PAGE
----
a note regarding advice to get a bench scraper.. for use on synthetic countertops make sure the scraper is also synthetic (plastic), I fact its probably best just to use synthetic at all times unless you know 100%the countertop is marble/granite.

 

a few years ago I used a steel scraper on a bench I thought was marble and after I scraped I noticed a long sweeping scratch about 3 foot long where the corner of the scraper had a small burr and carved out a new unwanted engraving. needless to say its the last time I listen to the wife when she talks about how nice a kitchen is with marble tops only to discover later its imitation.

post #5 of 8
Flexible scrapers with rounded edges give you double duty as they come in handy when you need to work in a bowl.
Much easier on your hands than a spoon and not such a messy cleanup as when you use your hands alone.
Not just for dough....great for larger portions of dressing bound salads as well.
Pretty much anytime I need to mix something I grab one and leave the tedious to clean implements in the drawer.

mimi
post #6 of 8

I agree with the others, get a good bench scraper. I usually use the white "flexible" ones made from plastic they are very handy and can last long time as long as you don't lose it. Hihi.

But if you're really looking for a countertop, we used to utilize a wooden cutting board. Don't have to get the fancy ones tho!

post #7 of 8

A metal bench scraper with the "correct" edge is more efficient than a plastic one at scraping particles off of the surface.

Best and I'm a foodie.   I know very little but the little that I know I want to know very well.

 

-T

Brot und Wein
(1 photos)
 
Reply

Best and I'm a foodie.   I know very little but the little that I know I want to know very well.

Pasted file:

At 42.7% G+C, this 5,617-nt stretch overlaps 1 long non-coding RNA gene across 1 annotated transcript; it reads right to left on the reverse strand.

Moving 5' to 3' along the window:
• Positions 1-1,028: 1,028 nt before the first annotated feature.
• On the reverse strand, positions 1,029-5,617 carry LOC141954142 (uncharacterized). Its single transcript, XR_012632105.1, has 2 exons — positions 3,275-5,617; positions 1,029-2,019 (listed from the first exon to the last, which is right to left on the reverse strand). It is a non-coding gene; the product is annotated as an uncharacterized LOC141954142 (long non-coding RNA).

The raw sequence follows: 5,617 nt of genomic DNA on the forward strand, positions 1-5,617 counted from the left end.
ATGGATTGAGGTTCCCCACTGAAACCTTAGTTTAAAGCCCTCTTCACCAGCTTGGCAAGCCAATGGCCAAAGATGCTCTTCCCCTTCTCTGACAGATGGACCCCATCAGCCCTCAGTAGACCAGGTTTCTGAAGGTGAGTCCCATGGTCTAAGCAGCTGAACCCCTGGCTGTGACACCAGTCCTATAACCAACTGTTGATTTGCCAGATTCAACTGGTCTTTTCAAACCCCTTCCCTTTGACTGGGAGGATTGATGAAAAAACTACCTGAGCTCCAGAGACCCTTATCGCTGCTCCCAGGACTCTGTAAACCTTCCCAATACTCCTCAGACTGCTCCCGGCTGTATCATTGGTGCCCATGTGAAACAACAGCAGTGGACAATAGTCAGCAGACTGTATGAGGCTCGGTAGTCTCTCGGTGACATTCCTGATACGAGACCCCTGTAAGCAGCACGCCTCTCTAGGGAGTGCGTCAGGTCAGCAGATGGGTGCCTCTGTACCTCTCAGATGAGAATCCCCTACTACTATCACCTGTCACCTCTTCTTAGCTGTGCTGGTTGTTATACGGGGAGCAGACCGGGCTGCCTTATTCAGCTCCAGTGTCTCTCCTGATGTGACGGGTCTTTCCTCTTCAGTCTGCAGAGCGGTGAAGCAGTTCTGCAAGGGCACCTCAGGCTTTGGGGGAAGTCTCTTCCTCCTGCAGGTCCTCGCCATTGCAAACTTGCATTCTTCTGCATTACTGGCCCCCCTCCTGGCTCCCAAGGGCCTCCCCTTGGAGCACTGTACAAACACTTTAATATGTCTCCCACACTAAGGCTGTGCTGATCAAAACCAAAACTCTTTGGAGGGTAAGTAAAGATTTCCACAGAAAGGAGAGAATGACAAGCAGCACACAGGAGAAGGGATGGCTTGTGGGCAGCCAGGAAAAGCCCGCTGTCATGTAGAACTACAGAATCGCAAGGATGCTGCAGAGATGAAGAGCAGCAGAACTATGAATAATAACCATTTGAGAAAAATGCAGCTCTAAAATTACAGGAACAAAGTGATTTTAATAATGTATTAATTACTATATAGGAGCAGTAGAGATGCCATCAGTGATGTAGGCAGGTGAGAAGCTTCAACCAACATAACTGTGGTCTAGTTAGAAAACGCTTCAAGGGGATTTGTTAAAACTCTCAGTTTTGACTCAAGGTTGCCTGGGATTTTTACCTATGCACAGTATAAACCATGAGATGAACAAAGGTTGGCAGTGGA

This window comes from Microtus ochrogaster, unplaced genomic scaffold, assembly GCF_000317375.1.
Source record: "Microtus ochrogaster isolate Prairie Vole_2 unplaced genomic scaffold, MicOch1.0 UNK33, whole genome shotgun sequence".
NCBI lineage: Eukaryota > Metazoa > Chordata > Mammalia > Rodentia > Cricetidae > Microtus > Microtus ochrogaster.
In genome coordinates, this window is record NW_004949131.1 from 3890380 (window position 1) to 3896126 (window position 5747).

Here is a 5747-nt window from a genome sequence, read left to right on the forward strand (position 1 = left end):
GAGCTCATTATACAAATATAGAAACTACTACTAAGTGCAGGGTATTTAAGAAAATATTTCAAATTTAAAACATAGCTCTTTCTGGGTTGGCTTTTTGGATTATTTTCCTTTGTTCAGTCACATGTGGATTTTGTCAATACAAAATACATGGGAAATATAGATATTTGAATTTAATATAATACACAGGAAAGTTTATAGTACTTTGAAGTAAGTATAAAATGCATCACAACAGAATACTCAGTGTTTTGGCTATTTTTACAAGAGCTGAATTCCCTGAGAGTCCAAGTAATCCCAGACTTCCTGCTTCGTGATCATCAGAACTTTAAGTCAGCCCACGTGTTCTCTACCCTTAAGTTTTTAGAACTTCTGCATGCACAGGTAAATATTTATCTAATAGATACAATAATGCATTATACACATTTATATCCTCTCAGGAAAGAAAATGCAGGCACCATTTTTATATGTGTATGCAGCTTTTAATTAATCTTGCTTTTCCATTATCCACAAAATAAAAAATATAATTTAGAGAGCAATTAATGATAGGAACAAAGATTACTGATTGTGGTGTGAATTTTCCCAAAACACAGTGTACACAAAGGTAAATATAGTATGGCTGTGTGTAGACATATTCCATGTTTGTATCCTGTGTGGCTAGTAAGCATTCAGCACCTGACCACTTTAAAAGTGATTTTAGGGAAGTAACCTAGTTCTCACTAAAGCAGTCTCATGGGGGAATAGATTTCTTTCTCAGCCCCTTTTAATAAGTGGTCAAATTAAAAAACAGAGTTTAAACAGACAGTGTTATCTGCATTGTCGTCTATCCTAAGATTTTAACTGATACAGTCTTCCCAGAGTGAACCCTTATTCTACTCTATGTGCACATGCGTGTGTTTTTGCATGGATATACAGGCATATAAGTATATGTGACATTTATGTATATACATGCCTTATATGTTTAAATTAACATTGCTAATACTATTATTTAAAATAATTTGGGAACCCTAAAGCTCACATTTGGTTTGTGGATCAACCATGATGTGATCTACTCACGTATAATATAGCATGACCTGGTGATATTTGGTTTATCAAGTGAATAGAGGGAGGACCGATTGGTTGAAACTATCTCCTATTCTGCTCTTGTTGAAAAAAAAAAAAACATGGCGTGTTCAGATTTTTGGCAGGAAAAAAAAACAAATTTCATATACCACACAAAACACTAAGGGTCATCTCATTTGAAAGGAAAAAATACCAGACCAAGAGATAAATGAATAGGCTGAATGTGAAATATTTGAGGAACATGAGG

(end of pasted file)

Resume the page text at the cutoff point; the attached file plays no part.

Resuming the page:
-T

Brot und Wein
(1 photos)
 
Reply
post #8 of 8

Its not so much the bench surface as it is the actual bench itself.

 

 

For instance, everyone in a commercial kitchen knows how flexible/wiggly/shaky a standard stainless steel prep table is.  You put a little pressure on the rolling pin and the table sags, You try and knead bread dough, and the table wiggles and shimmies all over the place.

 

The typical residential countertop is actually fairly good, as it is supported every 16-24" by the base cabinet walls.  The countertop itself is 3/4" particle board covered with laminate, which is a fairly decent surface, but more importantly, most countertops have a "backsplash" which really helps in keeping things clean and not have flour  get all over the place.  You'll realize this if you ever try to use the kitchen table.

 

Countertop "real estate" is a very valuable resource. Don't clutter it up with coffee machines or things, leave a space big enough to plop a 24" cutting board down, and use this space for your dough work.

...."This whole reality thing is really not what I expected it would be"......
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...."This whole reality thing is really not what I expected it would be"......